295 F.2d 188
Stanley R. RAYMOND, individually, and for the use and benefit of his minor daughter, Jane Ann Raymond, Appellant,
INDIANA LUMBERMENS MUTUAL INSURANCE COMPANY, Appellee.
United States Court of Appeals Fifth Circuit.
October 11, 1961.
Herschel N. Knight, Jennings, La., Breard Snellings, New Orleans, La., for appellant.
Donald Labbe, Voorhies, Labbe, Voorhies, Fontenot & Leonard, Lafayette, La., for appellee.
Before RIVES and WISDOM, Circuit Judges, and CHRISTENBERRY, District Judge.
WISDOM, Circuit Judge.
The sole question this appeal presents is whether the omnibus clause of a public liability insurance policy covers the operator of an automobile involved in an accident when he was given permission to use the automobile by the named insured's son. Louisiana law controls the decision.
In 1956 Mr. and Mrs. Gilbert Reaux of Lafayette, Louisiana, owned an automobile covered by a $10,000 insurance policy issued by the Indiana Lumbermens Mutual Insurance Company. Their son Gerald attended Southwestern Louisiana Institute (Louisiana State University at Lafayette).
One evening in October 1956 Gerald and a fraternity brother, Donald Guichard, double-dated, taking Jane Raymond and another girl to a dance. Jane, Guichard's date, had to return to her dormitory at Southwestern before midnight; Gerald's date was able to stay later. Near midnight Guichard borrowed the car from Gerald in order to drive Jane to her dormitory in time to meet her midnight deadline. The appellant makes much of this as evidence that Guichard's use of the car was to the benefit of the original "permittee", Gerald, who could then stay longer at the dance. On the way to the dormitory, with Guichard at the wheel, the Reaux's car struck another car. Jane was seriously injured. On behalf of his daughter, Jane's father sued the insurer under the Louisiana direct action statute. LSA-R.S. 22:655.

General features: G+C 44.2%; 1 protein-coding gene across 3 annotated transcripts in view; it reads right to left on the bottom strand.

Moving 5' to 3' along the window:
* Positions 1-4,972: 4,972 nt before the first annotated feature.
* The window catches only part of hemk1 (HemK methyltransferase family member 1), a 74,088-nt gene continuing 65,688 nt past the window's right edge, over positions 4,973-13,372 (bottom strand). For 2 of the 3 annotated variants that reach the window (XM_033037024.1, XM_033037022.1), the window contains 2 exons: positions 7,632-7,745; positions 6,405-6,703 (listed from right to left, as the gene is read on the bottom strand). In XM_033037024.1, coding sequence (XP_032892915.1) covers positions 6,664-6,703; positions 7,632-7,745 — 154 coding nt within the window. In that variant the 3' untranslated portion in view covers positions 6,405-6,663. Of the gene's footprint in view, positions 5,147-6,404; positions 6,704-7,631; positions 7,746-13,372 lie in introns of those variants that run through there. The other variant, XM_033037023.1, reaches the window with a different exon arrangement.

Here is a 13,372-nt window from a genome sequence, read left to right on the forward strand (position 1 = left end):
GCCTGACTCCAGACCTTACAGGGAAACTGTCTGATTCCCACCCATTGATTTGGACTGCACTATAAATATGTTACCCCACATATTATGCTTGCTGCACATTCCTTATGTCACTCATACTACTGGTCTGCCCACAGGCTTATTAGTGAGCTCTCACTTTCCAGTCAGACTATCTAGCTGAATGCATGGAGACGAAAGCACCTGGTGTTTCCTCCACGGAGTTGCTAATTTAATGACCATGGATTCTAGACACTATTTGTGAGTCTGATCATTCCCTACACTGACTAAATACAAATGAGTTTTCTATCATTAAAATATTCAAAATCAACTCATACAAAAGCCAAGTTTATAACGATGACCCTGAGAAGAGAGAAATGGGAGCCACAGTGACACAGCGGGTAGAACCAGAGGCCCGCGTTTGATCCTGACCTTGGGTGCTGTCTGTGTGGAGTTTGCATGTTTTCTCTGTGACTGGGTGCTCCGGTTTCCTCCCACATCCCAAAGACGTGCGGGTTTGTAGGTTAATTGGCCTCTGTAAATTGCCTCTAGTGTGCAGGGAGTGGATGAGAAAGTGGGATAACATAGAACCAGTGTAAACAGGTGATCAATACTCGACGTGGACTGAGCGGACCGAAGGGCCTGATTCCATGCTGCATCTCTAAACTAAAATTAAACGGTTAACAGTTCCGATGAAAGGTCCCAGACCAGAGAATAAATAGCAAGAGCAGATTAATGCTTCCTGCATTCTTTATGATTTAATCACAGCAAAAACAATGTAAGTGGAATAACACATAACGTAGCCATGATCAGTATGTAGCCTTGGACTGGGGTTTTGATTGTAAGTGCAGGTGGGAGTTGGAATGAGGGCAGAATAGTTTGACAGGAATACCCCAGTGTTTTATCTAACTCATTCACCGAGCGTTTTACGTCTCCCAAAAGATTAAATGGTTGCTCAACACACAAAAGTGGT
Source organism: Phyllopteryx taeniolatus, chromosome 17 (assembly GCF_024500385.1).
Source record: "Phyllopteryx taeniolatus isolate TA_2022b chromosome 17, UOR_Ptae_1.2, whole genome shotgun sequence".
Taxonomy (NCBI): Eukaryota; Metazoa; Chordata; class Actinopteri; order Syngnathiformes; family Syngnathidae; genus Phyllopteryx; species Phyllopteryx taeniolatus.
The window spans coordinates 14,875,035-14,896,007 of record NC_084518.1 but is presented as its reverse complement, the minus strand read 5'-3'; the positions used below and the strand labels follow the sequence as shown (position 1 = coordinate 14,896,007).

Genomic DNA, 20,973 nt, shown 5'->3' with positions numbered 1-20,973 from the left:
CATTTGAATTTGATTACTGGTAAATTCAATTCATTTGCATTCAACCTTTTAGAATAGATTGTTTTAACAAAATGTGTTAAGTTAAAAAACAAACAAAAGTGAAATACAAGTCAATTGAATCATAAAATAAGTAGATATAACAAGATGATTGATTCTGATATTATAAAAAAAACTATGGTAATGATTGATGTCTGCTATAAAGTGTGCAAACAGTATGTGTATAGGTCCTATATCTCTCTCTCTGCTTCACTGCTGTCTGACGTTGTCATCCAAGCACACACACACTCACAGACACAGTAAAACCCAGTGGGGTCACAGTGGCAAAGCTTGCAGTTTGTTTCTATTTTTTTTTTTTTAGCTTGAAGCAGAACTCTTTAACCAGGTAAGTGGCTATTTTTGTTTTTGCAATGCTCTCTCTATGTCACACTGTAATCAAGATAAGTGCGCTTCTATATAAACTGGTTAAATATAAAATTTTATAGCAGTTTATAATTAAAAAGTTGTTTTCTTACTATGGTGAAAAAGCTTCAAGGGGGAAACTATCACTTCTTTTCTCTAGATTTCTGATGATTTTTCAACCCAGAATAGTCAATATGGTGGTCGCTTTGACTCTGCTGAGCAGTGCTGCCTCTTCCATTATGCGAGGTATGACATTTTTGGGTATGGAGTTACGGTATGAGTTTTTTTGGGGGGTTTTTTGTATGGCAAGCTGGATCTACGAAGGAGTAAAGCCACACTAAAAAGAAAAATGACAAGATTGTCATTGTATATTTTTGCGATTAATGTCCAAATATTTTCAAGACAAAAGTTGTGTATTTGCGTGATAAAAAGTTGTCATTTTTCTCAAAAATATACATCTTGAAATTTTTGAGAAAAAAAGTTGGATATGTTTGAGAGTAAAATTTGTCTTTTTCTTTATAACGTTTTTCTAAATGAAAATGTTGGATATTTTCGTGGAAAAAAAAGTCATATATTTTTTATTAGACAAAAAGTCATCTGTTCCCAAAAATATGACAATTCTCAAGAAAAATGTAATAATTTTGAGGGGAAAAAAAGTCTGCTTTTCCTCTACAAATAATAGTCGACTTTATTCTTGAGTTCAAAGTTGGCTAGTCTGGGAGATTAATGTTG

The insurance policy provided, in pertinent part: "Persons Insured: The following are insured under Part I: (a) With respect to the owned automobile, (1) the named insured and any resident of the same household, (2) any other person using such automobile, provided the actual use thereof is with the permission of the named insured." (emphasis added). The case was tried on a single issue submitted to the jury in the following language: "Was the actual use of the Reaux automobile by Donald J. Guichard at the time and place of the accident with the permission of either Mr. and Mrs. Reaux?" The jury answered, "No". The plaintiff-appellant, contending that the appeal raises only a question of law, asserts that the trial court erred in failing to grant certain requested charges, erred in charging the jury, erred in failing to direct a verdict for the plaintiff, and erred in failing to grant a judgment N.O.V. We affirm.
The appellant contends that the doctrine of "initial permission," without limitations, is the law of Louisiana. The argument is that since Gerald Reaux had the initial permission to use the car, Gerald's express permission and the parents' implied permission that Guichard could use the car brought Guichard within the coverage of the clause. We find that the Louisiana decisions the appellant relies on do not support the contention.